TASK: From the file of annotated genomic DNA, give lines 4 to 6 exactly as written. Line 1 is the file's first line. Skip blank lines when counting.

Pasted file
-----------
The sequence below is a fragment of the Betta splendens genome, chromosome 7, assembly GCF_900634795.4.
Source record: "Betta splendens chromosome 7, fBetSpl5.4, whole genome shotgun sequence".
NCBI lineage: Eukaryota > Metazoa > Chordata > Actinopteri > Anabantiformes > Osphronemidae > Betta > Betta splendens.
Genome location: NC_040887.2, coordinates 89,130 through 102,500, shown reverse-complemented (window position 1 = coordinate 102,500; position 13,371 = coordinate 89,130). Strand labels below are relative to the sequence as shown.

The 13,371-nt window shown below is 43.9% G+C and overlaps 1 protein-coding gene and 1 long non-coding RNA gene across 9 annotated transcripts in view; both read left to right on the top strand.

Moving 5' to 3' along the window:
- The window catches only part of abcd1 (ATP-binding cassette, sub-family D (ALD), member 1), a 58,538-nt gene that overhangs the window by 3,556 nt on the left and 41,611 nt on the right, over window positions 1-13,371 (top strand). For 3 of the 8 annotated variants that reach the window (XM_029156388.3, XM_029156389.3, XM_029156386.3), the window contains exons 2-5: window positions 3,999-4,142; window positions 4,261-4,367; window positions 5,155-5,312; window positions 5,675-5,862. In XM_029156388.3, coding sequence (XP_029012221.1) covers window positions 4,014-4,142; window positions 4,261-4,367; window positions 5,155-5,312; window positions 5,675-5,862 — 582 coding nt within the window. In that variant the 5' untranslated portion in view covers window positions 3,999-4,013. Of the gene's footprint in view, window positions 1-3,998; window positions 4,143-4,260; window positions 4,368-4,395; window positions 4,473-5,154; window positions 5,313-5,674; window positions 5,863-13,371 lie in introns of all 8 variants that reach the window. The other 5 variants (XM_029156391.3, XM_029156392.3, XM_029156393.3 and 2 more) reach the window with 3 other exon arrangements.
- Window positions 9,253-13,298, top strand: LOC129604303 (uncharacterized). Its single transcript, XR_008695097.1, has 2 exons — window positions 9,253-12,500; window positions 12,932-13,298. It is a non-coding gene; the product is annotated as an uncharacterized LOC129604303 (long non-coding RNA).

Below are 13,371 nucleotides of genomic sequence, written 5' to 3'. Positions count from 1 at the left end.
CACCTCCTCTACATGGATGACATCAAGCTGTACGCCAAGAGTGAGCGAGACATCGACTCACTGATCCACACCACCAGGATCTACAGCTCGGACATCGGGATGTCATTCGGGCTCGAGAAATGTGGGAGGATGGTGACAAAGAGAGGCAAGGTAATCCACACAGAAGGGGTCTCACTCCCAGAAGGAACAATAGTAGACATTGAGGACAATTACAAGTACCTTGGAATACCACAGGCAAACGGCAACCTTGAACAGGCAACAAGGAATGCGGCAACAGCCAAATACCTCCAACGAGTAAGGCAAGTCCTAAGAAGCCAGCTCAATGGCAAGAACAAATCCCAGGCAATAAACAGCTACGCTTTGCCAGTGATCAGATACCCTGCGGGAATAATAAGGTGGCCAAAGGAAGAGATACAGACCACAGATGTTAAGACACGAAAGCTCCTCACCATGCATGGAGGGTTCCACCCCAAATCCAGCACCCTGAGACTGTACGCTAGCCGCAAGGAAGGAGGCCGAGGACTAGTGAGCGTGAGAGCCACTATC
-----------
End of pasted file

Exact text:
Genome location: NC_040887.2, coordinates 89,130 through 102,500, shown reverse-complemented (window position 1 = coordinate 102,500; position 13,371 = coordinate 89,130). Strand labels below are relative to the sequence as shown.

The 13,371-nt window shown below is 43.9% G+C and overlaps 1 protein-coding gene and 1 long non-coding RNA gene across 9 annotated transcripts in view; both read left to right on the top strand.

Moving 5' to 3' along the window: